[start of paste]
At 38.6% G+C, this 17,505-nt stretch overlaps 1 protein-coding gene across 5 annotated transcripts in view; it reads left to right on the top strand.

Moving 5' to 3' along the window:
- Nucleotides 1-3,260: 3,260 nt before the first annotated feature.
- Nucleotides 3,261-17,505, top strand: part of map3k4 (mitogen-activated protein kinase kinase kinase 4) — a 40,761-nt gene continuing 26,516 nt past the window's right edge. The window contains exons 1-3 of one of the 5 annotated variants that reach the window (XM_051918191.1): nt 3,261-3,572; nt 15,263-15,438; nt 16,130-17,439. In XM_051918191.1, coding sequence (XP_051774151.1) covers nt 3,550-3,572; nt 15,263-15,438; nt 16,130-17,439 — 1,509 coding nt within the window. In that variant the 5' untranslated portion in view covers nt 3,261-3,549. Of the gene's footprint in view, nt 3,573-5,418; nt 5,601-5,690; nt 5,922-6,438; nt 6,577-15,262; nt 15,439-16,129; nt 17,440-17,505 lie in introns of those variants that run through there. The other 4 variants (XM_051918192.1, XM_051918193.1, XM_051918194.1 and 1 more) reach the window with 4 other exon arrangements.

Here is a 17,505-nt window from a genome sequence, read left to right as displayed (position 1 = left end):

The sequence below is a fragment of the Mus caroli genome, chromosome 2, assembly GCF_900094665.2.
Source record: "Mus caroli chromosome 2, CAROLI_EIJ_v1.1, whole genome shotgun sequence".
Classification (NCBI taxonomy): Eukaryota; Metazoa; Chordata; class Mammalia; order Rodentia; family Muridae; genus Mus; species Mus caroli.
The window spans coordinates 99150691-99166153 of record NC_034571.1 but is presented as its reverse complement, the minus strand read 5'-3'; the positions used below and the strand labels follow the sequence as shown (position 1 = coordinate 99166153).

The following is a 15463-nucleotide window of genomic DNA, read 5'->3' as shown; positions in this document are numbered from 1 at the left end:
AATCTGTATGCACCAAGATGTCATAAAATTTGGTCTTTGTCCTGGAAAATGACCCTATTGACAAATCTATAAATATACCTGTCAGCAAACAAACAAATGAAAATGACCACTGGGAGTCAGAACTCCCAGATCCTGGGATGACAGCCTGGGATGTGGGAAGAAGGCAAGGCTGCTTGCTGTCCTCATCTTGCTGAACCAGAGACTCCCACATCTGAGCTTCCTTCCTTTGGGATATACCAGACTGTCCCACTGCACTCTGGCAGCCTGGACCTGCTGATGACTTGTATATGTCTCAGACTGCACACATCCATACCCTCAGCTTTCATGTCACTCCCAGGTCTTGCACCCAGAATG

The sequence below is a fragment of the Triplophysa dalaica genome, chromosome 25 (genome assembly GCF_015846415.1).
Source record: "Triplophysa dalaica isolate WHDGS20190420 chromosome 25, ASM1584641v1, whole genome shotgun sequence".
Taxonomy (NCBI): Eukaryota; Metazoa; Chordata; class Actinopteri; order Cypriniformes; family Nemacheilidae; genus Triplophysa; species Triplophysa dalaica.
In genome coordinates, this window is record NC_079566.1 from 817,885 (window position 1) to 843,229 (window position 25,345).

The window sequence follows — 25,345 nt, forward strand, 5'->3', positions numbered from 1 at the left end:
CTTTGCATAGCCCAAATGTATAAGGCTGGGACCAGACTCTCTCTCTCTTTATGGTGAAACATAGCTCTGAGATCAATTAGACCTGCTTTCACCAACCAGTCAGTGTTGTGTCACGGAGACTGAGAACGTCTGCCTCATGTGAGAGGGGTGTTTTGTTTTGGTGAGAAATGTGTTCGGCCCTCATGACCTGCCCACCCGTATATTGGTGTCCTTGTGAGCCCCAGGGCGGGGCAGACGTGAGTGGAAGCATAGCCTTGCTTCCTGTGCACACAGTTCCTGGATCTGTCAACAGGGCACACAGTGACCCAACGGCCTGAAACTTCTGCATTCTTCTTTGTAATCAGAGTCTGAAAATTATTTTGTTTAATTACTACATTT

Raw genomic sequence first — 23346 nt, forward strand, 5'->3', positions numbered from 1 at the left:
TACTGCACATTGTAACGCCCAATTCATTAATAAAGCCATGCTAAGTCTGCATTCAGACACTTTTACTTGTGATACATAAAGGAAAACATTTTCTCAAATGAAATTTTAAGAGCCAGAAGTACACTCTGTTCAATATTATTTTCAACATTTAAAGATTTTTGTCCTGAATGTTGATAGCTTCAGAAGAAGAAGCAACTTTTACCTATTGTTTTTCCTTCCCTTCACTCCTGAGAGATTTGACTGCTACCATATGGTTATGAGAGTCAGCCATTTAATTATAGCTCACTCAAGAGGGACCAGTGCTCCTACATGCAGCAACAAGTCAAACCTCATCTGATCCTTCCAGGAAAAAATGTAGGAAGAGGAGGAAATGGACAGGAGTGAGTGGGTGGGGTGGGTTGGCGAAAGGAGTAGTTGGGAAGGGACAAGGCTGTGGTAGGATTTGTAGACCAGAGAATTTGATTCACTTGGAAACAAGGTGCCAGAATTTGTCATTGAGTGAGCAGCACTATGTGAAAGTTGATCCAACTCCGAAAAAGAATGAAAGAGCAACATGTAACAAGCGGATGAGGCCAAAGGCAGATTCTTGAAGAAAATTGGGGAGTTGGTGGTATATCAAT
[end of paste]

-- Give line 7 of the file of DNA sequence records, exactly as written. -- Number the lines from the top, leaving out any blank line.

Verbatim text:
Source record: "Mus caroli chromosome 2, CAROLI_EIJ_v1.1, whole genome shotgun sequence".